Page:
Published by Voice Magazine

The World Business Academy: Taking Responsibility for the Whole

When it comes to “thinking globally” and “acting locally,” Rinaldo Brutoco, founder of the World Business Academy, has been working for 30 years to lead a global and local conversation about corporate and business responsibility towards “the whole” of society—particularly the environment.

“During the Thomas Fire and after the mudslide, thousands of people were left without power for days when the electrical grid system was damaged,” noted Brutoco. “Relying on Southern California Edison’s outdated and vulnerable grid leaves the region vulnerable to outages during extreme weather events.”

Their first goal is to close the Diablo Canyon Nuclear Power Plant. The Safe Energy Project has been working in coalition to demobilize the last nuclear power reactor in California, owned and operated by Pacific Gas and Electric, located in San Luis Obispo County.

Next up, to replace nuclear and fossil fuels, the Academy is proposing SBR3: The Santa Barbara Microgrid. “We must produce energy locally and use it efficiently. Southern Santa Barbara County is at grave risk of extended blackout because of our antiquated energy system,” explained Brutoco. “SBR3 stands for Santa Barbara Reliable, Resilient, and 100 percent Renewable—to get there we need to develop a microgrid that can operate even in cases of emergency to keep the lights on.”

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Taking the plan statewide is the third prong of the plan. “Applying the promise of distributed energy production and use to the entire state of California, we can quickly and efficiently shift away from centralized energy production and toward a future where all communities make use of their rooftops and degraded land to create energy.” The Academy calls it The Clean Energy Moonshot. It’s a roadmap to achieve 100% renewable energy in California in ten years.

The Academy is no stranger to challenging the status quo for the betterment of the environment. In ongoing litigation against the State Lands Commission, the Academy is leading the effort to obtain PG&E’s consent to close the Diablo Canyon nuclear plant by 2025 with a 100 percent green energy replacement, and establish the first-ever environmental review of the plant. The case seeks to protect the California Environmental Quality Act at a time when the Federal government is backing off all environmental enforcement. The Academy’s commitment to social and environmental justice also lead it and its allies to obtain the closure of the Ellwood Peaker Plant in Goleta by the California Public Utilities Commission and the rejection of the Puente Peaker plant in Oxnard by the Energy Commission.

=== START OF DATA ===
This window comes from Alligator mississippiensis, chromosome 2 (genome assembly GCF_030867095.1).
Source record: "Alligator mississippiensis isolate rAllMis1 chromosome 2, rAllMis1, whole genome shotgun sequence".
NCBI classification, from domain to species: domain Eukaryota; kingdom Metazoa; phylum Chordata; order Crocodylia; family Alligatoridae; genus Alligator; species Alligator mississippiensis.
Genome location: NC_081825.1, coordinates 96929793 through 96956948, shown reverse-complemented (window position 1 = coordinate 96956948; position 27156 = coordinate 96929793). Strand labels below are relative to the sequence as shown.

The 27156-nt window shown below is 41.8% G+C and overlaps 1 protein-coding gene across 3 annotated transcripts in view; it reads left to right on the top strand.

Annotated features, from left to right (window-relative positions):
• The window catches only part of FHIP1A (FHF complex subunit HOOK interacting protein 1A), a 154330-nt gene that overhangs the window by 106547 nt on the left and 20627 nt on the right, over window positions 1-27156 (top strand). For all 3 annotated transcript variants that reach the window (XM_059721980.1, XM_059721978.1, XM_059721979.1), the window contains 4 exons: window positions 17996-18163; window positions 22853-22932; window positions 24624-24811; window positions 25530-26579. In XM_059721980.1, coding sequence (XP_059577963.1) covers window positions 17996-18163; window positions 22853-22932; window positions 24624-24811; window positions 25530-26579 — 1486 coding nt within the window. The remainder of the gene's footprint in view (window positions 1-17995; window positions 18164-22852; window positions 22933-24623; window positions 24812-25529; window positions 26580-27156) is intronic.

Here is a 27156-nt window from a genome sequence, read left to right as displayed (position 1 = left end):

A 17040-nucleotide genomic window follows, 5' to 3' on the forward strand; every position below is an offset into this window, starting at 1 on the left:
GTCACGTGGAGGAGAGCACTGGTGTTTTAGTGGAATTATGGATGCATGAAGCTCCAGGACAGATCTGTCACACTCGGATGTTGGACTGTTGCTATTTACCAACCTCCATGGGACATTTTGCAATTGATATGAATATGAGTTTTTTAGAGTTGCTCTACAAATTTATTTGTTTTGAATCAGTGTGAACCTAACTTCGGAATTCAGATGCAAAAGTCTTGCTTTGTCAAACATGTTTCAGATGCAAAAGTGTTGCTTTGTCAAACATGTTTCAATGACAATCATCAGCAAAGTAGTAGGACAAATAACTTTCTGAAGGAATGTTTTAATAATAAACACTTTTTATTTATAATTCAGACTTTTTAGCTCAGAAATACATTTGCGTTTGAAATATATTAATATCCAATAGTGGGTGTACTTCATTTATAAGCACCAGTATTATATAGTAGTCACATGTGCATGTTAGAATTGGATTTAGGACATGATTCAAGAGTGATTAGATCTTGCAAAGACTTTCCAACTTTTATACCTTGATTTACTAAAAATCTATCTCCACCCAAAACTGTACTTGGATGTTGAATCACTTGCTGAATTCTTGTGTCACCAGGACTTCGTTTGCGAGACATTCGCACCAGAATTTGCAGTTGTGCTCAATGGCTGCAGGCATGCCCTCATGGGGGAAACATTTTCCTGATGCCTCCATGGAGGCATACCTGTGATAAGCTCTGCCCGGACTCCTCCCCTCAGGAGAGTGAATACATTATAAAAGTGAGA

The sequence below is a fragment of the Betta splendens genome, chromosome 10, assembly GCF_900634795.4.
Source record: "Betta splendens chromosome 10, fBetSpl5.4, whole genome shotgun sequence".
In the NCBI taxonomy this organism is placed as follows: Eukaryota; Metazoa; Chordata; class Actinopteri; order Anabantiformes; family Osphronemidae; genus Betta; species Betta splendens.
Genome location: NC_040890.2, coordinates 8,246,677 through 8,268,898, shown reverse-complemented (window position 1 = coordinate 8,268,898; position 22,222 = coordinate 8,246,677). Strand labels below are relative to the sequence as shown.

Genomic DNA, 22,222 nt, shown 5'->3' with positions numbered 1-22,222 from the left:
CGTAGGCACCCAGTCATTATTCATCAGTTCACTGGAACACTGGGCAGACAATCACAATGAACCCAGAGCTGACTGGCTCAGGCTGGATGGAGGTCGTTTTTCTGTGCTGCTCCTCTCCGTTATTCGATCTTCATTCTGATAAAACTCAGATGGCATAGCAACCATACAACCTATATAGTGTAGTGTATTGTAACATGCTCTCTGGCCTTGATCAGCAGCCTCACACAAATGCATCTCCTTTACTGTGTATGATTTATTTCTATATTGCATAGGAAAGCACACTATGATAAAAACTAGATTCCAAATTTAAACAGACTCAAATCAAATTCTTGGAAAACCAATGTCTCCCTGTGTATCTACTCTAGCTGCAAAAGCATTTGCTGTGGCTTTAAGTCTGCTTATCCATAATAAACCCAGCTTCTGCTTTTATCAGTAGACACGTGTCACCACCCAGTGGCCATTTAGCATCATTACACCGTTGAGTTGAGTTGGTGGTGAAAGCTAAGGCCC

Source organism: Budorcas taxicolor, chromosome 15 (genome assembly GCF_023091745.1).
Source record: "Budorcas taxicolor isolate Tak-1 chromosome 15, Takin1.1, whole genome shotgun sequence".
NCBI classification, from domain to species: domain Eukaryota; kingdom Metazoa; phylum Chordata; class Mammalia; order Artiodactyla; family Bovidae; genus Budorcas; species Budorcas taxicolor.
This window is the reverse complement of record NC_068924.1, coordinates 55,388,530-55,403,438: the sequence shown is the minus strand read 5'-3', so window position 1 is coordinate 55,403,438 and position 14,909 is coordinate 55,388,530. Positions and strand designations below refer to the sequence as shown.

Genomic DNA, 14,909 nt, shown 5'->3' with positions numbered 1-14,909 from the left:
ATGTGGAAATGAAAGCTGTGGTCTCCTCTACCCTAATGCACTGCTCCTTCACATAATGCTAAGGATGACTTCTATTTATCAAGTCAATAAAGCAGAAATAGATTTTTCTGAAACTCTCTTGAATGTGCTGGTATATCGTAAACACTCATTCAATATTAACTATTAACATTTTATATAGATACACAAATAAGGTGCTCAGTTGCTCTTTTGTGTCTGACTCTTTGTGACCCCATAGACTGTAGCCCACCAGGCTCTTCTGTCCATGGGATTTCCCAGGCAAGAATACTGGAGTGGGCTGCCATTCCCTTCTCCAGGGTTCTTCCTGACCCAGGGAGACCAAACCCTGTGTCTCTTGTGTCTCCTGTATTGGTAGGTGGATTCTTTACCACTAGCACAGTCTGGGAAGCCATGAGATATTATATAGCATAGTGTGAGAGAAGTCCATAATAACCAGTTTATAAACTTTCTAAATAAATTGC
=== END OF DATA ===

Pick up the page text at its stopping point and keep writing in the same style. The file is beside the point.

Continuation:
The Academy, with its international reputation as a leading think tank, has been bringing technical and legal know-how to the local effort to create a clean energy future in Tri-County communities. The SBR3 program – Santa Barbara Reliable, Resilient, Renewable – is the Academy’s four-year-old initiative to update the community’s power infrastructure with a modern grid that reflects the environmental values of our region and is able to provide us energy when we need it most, especially in light of recent events.

February 20th at the Belmond El Encanto, the Academy, along with County Supervisor Das Williams, representatives from the Montecito Planning Commission, the Santa Barbara County Division of Energy & Sustainability, and the Clean Coalition highlighted the need to put resiliency at the center of Montecito rebuilding efforts. Special focus was given to a proposed renewable community microgrid for Montecito to provide energy stability and resiliency in the face of the increasingly unstable climate.

“Facilitating the conversation between local government, key stakeholders, local nonprofits, and community members about the future of our local energy, the Academy hopes to create a better, more resilient local grid and a community more prepared for the challenges that climate change will pose,” concluded Brutoco. “California’s regulatory agencies are finally realizing that a clean energy future begins now, not tomorrow, so now is the time to act.”

The World Business Academy is a Santa Barbara-based nonprofit devoted to elevating the consciousness of people in the business community and encouraging business leaders to use their power and influence to take greater responsibility for the communities and the environment their work touches, has advocated for projects based on this perspective that address critical issues such as climate change. The group has been an outspoken advocate for mediating the effects of the change and for sustainable energy use.